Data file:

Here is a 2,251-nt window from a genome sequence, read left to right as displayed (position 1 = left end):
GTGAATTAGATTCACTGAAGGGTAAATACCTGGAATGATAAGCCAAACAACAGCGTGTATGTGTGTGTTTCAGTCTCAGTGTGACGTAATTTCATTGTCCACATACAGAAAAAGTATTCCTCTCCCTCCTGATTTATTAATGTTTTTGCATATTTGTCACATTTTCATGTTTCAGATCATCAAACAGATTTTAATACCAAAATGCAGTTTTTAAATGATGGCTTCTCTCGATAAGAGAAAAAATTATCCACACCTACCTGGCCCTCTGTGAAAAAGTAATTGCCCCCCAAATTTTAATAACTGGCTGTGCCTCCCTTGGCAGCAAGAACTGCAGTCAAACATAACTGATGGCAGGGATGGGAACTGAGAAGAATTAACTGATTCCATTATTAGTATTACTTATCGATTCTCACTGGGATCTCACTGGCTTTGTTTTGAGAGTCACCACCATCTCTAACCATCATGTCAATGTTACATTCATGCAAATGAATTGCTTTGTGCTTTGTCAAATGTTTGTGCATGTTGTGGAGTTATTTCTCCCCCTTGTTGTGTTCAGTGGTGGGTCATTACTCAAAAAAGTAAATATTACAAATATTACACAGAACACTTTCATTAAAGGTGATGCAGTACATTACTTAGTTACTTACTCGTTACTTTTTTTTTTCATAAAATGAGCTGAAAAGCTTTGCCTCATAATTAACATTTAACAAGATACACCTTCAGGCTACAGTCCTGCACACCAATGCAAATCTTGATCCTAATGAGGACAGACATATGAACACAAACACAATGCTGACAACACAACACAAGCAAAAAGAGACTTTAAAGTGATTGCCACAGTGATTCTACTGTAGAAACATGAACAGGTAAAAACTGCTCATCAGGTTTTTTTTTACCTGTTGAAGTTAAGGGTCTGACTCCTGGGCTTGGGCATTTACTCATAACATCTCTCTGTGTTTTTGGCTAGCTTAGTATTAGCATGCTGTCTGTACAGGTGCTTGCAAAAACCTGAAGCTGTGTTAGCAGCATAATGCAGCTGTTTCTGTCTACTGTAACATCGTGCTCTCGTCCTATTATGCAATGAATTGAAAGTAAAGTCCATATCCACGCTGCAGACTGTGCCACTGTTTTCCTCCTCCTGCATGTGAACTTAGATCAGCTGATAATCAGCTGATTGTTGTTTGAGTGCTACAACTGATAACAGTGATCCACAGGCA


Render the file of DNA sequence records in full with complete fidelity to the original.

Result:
Here is a 2,251-nt window from a genome sequence, read left to right as displayed (position 1 = left end):
GTGAATTAGATTCACTGAAGGGTAAATACCTGGAATGATAAGCCAAACAACAGCGTGTATGTGTGTGTTTCAGTCTCAGTGTGACGTAATTTCATTGTCCACATACAGAAAAAGTATTCCTCTCCCTCCTGATTTATTAATGTTTTTGCATATTTGTCACATTTTCATGTTTCAGATCATCAAACAGATTTTAATACCAAAATGCAGTTTTTAAATGATGGCTTCTCTCGATAAGAGAAAAAATTATCCACACCTACCTGGCCCTCTGTGAAAAAGTAATTGCCCCCCAAATTTTAATAACTGGCTGTGCCTCCCTTGGCAGCAAGAACTGCAGTCAAACATAACTGATGGCAGGGATGGGAACTGAGAAGAATTAACTGATTCCATTATTAGTATTACTTATCGATTCTCACTGGGATCTCACTGGCTTTGTTTTGAGAGTCACCACCATCTCTAACCATCATGTCAATGTTACATTCATGCAAATGAATTGCTTTGTGCTTTGTCAAATGTTTGTGCATGTTGTGGAGTTATTTCTCCCCCTTGTTGTGTTCAGTGGTGGGTCATTACTCAAAAAAGTAAATATTACAAATATTACACAGAACACTTTCATTAAAGGTGATGCAGTACATTACTTAGTTACTTACTCGTTACTTTTTTTTTTCATAAAATGAGCTGAAAAGCTTTGCCTCATAATTAACATTTAACAAGATACACCTTCAGGCTACAGTCCTGCACACCAATGCAAATCTTGATCCTAATGAGGACAGACATATGAACACAAACACAATGCTGACAACACAACACAAGCAAAAAGAGACTTTAAAGTGATTGCCACAGTGATTCTACTGTAGAAACATGAACAGGTAAAAACTGCTCATCAGGTTTTTTTTTACCTGTTGAAGTTAAGGGTCTGACTCCTGGGCTTGGGCATTTACTCATAACATCTCTCTGTGTTTTTGGCTAGCTTAGTATTAGCATGCTGTCTGTACAGGTGCTTGCAAAAACCTGAAGCTGTGTTAGCAGCATAATGCAGCTGTTTCTGTCTACTGTAACATCGTGCTCTCGTCCTATTATGCAATGAATTGAAAGTAAAGTCCATATCCACGCTGCAGACTGTGCCACTGTTTTCCTCCTCCTGCATGTGAACTTAGATCAGCTGATAATCAGCTGATTGTTGTTTGAGTGCTACAACTGATAACAGTGATCCACAGGCA